TagSinyor

Reading of the Week: Suicidal? Get a Postcard. The New JCP Paper on Suicide Prevention. Also, Ketamine & Inpatients

From the Editor

Can we do better at suicide prevention?

In recent years, several studies have tried brief contact interventions – that is, interventions aimed at maintaining a post-discharge connection – reporting success. These interventions have been relatively simple, such as handwritten postcards or phone calls for people post-attempt.

In this week’s selection, we look at a new paper from The Journal of Clinical Psychiatry. Involving 23 emergency departments and crisis centres in France, the authors pulled together different interventions, coming up with an algorithm offering patients care informed by the best evidence. So some patients received calls, but others were given crisis cards.

It’s an ambitious project. Did it work? The results weren’t statistically significant.

p1110389Postcards: colourful and pretty – and life-saving?

We consider this paper, the negative result, and ask: what does this say about suicide prevention? And then, looking at the evolving literature on suicide, we briefly consider a paper written by Sunnybook’s Mark Sinyor that uses IV ketamine for suicidal thoughts.

Please note: there will be no Reading next week.

DG
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Reading of the Week: Suicide & the News – the New CPA Media Guidelines for Reporting on Suicide

From the Editor

“Hemingway Dead of Shotgun Wound; Wife Says He Was Cleaning Weapon.” So reads the headline from the front page of The New York Times reporting the death of author Ernest Hemingway. It quotes Frank Hewitt, the Blaine County Sheriff, who comments that the death “looks like an accident… There is no evidence of foul play.”

It is well known that writer Ernest Hemingway died by suicide – the sheriff didn’t want to say it. As we as a society discuss mental illness more and more, how do we discuss topics like suicide? For years, of course, we didn’t – or, if we did, reporting was often insensitive.

In last month’s Canadian Journal of Psychiatry, Sunnybrook Hospital’s Mark Sinyor and his co-authors, including other psychiatrists and journalists, suggest guidelines for the reporting of suicide. The effort provides an update of a past report, and includes recommendations for social media.

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In this Reading we look at the guidelines, and consider the opportunities and problems of the Twitter era.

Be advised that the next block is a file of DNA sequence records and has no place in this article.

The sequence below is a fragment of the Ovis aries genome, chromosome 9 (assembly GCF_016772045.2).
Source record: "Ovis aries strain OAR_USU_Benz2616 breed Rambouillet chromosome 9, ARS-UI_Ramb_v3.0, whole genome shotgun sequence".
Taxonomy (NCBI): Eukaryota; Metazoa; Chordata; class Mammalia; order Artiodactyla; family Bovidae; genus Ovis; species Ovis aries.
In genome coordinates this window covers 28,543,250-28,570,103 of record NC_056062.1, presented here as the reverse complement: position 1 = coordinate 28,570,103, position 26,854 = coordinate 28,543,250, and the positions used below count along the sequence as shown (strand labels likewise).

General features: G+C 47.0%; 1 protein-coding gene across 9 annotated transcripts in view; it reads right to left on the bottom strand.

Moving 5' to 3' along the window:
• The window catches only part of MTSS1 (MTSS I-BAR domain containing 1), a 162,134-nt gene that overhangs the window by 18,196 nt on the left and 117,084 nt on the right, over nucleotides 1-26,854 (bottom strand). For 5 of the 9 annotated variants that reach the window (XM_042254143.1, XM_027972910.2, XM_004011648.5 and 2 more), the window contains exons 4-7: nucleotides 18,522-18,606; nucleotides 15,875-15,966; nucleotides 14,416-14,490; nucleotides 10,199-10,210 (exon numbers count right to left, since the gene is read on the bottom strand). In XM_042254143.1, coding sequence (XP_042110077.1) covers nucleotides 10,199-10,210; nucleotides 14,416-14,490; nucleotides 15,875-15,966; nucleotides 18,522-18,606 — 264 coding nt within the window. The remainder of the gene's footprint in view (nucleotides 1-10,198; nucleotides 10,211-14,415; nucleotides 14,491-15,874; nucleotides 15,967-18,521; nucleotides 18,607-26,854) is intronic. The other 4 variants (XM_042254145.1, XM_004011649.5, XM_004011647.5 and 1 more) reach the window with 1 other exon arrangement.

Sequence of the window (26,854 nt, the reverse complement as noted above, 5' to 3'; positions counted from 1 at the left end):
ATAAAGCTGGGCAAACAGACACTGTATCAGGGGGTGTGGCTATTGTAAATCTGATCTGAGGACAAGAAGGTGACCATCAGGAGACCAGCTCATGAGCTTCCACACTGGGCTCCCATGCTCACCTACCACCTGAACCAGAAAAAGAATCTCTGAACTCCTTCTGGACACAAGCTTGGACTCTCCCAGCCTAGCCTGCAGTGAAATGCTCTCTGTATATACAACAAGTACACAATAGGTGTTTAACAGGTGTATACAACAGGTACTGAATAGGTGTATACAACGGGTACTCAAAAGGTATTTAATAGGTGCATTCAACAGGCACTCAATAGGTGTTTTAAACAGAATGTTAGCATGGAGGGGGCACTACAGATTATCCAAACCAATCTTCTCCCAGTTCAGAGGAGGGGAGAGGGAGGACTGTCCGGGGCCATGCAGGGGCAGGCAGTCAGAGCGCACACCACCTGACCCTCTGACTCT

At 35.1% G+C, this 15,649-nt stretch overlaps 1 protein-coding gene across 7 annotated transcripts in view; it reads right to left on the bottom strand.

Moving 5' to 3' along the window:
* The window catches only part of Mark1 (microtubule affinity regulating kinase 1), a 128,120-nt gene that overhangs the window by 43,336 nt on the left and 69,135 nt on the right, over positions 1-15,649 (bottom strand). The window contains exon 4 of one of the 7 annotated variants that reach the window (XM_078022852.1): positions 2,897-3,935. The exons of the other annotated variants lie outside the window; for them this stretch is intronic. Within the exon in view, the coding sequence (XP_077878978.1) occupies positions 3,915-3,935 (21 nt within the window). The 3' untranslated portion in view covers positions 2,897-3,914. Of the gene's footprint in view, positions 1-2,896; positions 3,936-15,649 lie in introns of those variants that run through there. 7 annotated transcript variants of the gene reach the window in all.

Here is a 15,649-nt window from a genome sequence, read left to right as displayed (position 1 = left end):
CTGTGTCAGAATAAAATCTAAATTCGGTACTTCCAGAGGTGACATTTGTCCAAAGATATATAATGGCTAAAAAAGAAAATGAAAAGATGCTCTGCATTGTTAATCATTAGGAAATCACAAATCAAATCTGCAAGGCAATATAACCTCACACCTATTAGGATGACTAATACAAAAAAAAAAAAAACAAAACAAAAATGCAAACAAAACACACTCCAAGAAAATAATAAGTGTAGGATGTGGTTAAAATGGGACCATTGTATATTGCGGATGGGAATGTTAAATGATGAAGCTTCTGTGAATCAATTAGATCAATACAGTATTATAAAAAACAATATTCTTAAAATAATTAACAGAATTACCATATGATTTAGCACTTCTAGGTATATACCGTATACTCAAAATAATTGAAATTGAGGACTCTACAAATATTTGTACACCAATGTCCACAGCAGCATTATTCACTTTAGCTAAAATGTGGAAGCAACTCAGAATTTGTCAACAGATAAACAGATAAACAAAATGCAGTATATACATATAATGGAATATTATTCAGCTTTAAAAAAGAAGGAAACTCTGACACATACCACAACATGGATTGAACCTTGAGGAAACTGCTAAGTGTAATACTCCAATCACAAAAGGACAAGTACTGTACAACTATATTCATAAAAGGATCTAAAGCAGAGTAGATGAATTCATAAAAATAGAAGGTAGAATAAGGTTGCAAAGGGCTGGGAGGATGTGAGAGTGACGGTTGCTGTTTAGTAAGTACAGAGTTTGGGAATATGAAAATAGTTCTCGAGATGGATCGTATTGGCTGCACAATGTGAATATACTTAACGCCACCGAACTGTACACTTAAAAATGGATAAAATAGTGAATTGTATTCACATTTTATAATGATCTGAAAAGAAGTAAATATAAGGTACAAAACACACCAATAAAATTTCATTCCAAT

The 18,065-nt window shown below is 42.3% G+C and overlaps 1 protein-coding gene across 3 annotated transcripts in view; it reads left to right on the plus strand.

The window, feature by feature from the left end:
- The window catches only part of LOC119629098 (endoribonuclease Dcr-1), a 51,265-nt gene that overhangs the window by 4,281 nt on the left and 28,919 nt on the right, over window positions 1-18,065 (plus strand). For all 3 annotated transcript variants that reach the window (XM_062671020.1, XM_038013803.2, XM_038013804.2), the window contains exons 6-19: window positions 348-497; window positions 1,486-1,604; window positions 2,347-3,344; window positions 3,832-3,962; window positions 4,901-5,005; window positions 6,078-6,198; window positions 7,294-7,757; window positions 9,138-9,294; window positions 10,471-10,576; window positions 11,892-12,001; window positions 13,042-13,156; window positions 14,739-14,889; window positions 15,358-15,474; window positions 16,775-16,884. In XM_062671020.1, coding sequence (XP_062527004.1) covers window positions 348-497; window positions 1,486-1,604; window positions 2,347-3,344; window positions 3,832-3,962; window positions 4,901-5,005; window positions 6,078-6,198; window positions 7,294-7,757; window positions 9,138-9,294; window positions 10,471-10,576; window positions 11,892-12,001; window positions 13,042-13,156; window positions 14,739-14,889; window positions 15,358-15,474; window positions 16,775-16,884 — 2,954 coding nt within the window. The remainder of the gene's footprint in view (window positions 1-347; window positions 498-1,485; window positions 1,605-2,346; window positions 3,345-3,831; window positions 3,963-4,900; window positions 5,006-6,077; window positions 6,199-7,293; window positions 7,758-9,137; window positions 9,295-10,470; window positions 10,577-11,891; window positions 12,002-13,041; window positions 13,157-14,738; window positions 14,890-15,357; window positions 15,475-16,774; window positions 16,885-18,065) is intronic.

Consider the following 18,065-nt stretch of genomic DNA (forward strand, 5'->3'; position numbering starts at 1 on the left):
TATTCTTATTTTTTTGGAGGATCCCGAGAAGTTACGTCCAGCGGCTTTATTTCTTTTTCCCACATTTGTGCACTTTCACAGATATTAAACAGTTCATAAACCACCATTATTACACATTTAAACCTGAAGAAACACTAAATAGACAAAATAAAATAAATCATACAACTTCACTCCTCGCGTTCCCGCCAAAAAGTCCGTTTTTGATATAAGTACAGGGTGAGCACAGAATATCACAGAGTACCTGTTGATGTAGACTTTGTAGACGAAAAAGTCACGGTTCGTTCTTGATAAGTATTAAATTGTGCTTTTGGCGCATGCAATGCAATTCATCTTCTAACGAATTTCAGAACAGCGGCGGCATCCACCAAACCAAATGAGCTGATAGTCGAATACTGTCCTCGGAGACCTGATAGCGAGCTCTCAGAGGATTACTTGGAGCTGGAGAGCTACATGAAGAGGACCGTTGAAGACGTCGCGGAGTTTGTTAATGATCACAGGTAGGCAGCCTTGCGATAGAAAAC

DG

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Reading of the Week: Do Suicide Barriers Work? Sinyor et al. on the Bloor Viaduct and Toronto Suicides

From the Editor

Do suicide barriers really work, or do they cost money that could have been better spent elsewhere?

This debate raged in Toronto about a decade and a half ago when some argued that a suicide barrier must be added to the Bloor Viaduct. That bridge, which connects downtown Toronto with its east end, was considered a “suicide magnet” – a place that proved popular for suicide attempts. In North America, only the Golden Gate Bridge in San Francisco had more suicides associated with it. Media coverage of the debate included an article in The New York Times; it ran with the dramatic headline: “A Veil of Deterrence for a Bridge With a Dark Side.”

And in 2003, the barrier went up.

So did the suicide rate go down?

This week, we look at a new paper just published by Sunnybrook’s Mark Sinyor et al. Drawing on years of data, they consider the utility of the Bloor Viaduct suicide barrier. They find that it has saved lives. The paper obviously has implications for other bridges and cities.

The Bloor Viaduct: big debate, big outcome?

The authors also looked at media reporting on suicide.

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Reading of the Week: Physician, Heal Thyself: Residents and Depression, and More

From the Editor

This week – like last week – we pick a few interesting readings to consider.

This week’s selections: a chef and his addiction, a major new JAMA paper on resident physicians and depressive symptoms, and a big paper from BMJ comparing CBT and meds for depression.

Next week: the best of the year (the annual tradition). Suggestions are welcome for the best papers of 2015.

DG

Selection 1

“Three years after his mysterious disappearance, former Langdon Hall chef breaks his silence”

Mark Schatzker, The Globe and Mail, 1 December 2015

On the night of Dec. 28, 2012, Jonathan Gushue, one of Canada’s most decorated chefs, disappeared. He finished a dinner service at Langdon Hall that included pickerel in crème fraîche with black radish and black-pepper honey, got into his car and never arrived home.

No one, including Gushue’s wife, his sous chefs and his friends, knew what had happened to the 41-year-old father of three who, just two years earlier, had put Langdon Hall, in Cambridge, Ont., on the prestigious San Pellegrino World’s Best Restaurants list. As the chef’s disappearance made headlines from coast to coast, mysterious details began leaking out – his phone was found at an upscale Toronto hotel – but nothing more.

Thirteen days later, Gushue was found and reported safe. Several months later, he left Langdon Hall, then vanished from public life.

Jonathan Gushue

Gushue had it all – a young family and a soaring career. He also had alcoholism. Continue reading